DriveDroid allows you to boot your PC from ISO/IMG files stored on your phone. This is ideal for trying Linux distributions or always having a rescue-system on the go without the need to burn different CDs or USB pendrives. It also includes a way to download popular free images right from your phone, again without the need to use a PC. You can also create images that you can use to build your own bootable images or just share files.
The paid version has two additional features:
Custom download repositories are a way for you to create your own download list of images that you could share with others. This is most useful in companies where multiple people need images that aren't in DriveDroids official list. This can include Windows images as well as customized ones.
Image resizing allows you to shrink or grow existing images. Note that this only shrinks or grows the image, not the partitions. You still need something like GParted to resize/add/remove partitions.
First follow the steps in the USB setup wizard. Many potential problems are filtered out and you can test your phone as well as your PC on a proven image that works in all kinds of setups.
Next you can download an image of choice.
This will download SliTaz: a 35MB Linux distribution with most useful applications installed. Once SliTaz is finished downloading go to DriveDroids main screen and select slitaz-4.0.iso from the list. Choose Read-only USB or CD-rom, whichever is available on your phone.
Your kernel determines what options are available on your phone. Most kernels only have USB options and no CD-rom options. Some HTC and Samsung kernels only have the CD-rom option.
If you want to have all options available, you need to have a custom kernel that has a specific patch applied to it. For a list of these kernels, check DriveDroids thread on XDA-developers.
Yes. However you do need a phone that shows up as an USB device. Follow the guide on using Rufus to create bootable USB images. Alternatively you can use the Microsoft Media Creation Tool to do the same as Rufus.
Hosting ISO files directly when your phone shows up as a CD-ROM device is possible, however there is a size limitation in the kernel Android. Windows 10 ISOs are larger than this limitation.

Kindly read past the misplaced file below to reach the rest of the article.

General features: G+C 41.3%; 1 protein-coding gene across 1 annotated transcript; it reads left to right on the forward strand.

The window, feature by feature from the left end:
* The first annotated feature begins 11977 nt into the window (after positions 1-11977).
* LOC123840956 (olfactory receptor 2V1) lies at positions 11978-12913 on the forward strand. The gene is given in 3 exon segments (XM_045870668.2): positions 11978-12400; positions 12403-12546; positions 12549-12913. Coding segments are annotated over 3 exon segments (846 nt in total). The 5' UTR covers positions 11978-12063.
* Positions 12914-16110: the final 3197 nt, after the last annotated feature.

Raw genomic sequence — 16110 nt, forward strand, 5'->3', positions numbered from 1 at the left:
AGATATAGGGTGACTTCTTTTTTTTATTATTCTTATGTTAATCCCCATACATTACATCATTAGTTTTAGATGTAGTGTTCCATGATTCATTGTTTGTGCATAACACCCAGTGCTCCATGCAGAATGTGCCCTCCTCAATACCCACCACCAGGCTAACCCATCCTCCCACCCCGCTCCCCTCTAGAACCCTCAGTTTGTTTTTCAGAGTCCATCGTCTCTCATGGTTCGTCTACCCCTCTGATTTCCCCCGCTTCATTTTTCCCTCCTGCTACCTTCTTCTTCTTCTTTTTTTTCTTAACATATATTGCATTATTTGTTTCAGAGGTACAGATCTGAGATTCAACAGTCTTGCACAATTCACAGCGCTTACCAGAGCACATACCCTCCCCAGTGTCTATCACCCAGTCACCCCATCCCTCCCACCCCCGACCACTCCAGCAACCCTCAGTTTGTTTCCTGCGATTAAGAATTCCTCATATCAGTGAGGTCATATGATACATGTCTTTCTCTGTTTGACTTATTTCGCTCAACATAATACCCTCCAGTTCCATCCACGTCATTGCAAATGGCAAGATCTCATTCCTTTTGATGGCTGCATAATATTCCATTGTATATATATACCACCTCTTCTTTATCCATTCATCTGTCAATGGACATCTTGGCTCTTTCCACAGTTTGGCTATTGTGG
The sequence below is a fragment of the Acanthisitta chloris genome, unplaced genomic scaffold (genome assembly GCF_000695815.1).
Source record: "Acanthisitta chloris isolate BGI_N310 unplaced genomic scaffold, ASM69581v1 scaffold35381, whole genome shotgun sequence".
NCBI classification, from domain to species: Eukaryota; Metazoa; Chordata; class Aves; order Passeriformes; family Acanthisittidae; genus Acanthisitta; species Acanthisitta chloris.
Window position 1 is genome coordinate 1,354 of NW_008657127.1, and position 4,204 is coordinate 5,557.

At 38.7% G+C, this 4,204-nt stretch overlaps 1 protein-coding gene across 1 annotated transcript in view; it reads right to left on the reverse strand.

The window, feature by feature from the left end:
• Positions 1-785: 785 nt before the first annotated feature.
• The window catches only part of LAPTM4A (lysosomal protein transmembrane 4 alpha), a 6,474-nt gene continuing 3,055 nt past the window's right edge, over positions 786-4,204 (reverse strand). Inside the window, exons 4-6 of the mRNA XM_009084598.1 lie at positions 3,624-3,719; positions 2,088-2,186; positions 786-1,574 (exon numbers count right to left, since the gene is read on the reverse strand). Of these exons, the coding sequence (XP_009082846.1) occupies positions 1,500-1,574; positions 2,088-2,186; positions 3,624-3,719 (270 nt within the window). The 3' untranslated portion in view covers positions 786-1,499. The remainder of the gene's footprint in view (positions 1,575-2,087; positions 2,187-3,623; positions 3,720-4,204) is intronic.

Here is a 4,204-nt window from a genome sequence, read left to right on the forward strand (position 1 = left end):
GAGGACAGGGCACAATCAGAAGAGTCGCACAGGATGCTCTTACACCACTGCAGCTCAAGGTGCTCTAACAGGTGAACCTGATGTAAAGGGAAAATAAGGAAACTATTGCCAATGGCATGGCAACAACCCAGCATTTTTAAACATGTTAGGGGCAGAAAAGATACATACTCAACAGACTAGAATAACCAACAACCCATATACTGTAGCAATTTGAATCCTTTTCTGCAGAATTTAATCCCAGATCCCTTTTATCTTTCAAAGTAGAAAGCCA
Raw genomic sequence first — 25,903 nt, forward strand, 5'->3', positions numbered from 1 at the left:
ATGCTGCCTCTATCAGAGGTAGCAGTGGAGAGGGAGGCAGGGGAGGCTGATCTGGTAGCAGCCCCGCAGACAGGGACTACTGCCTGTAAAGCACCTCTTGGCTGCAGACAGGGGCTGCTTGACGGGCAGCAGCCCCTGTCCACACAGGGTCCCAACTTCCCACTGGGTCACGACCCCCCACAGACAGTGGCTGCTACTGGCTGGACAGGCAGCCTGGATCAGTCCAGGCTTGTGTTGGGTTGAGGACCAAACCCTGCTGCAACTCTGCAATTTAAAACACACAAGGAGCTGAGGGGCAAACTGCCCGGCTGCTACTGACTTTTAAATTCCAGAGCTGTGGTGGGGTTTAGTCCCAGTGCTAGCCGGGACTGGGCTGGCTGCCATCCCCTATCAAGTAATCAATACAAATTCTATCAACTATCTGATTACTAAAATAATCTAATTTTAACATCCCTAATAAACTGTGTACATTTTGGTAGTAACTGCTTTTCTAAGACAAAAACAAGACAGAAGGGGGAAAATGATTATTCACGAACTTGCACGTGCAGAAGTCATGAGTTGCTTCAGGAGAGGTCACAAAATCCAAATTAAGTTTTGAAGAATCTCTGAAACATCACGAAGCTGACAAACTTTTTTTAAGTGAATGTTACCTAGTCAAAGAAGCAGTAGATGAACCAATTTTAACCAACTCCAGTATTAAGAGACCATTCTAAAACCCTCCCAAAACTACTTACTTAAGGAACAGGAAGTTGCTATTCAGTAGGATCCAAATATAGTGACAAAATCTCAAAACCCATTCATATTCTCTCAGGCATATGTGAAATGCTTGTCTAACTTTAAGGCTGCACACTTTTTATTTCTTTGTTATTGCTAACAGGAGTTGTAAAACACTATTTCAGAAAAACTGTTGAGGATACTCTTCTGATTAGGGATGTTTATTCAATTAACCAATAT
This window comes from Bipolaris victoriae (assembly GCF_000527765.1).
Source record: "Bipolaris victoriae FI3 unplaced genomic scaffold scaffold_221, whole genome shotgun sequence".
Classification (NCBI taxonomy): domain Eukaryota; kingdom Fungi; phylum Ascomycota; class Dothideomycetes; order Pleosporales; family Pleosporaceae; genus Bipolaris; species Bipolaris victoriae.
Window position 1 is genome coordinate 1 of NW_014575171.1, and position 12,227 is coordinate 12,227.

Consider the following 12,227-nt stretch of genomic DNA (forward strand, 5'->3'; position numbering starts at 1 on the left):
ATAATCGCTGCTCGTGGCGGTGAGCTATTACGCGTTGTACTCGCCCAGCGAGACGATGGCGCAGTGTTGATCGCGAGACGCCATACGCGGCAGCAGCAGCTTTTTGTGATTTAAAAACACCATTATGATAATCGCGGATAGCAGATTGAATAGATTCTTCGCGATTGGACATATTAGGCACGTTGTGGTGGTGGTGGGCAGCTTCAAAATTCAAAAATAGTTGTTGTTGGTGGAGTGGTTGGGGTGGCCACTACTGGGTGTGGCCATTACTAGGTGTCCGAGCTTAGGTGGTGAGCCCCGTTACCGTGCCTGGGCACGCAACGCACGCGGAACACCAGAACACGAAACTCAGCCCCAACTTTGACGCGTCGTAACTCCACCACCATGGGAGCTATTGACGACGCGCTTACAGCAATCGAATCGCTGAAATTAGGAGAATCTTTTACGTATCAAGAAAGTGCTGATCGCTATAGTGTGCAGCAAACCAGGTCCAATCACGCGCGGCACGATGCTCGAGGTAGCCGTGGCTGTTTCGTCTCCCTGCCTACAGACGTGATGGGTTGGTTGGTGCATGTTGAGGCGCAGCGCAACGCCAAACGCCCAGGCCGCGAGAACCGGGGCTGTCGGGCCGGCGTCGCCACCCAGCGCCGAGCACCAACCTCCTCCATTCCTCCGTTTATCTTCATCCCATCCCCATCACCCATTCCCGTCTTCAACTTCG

You can download the ISO or IMG from your desktop and copy over the file to your Android device. By default DriveDroid lists files that are in (sdcard)/downloads/images.
You can also create an image on your phone and burn the ISO/IMG from your desktop to that hosted image. This is described in the Rufus tutorial.
If you know the ISO or IMG works you can also mail me so that I can add the distribution to the list of downloadable images.
In recent versions of DriveDroid this issue should be rare. For anyone still encountering this issue, please send a support email through DriveDroids preferences.
Presuming you do see a drive in Windows/MacOSX/Linux, there can be a couple of reasons.
When you're on Mac OSX the images you use must support UEFI booting. Most of the Linux distributions don't support this out-of-the-box. You need to burn the image using something like Rufus or use an image that does support this. drivedroid.img should support UEFI booting.
For modern non-Mac motherboards you often can configure whether you want to boot using UEFI or through the legacy booting mechanism. When it's configured to use UEFI, you need to make sure the image supports UEFI booting.
Some phones disable their USB port when it's idle. See whether keeping the phone busy during the installation helps, otherwise send a support email through DriveDroids preferences
At the moment there isn't a good solution for this. Please send a support email through DriveDroids preferences.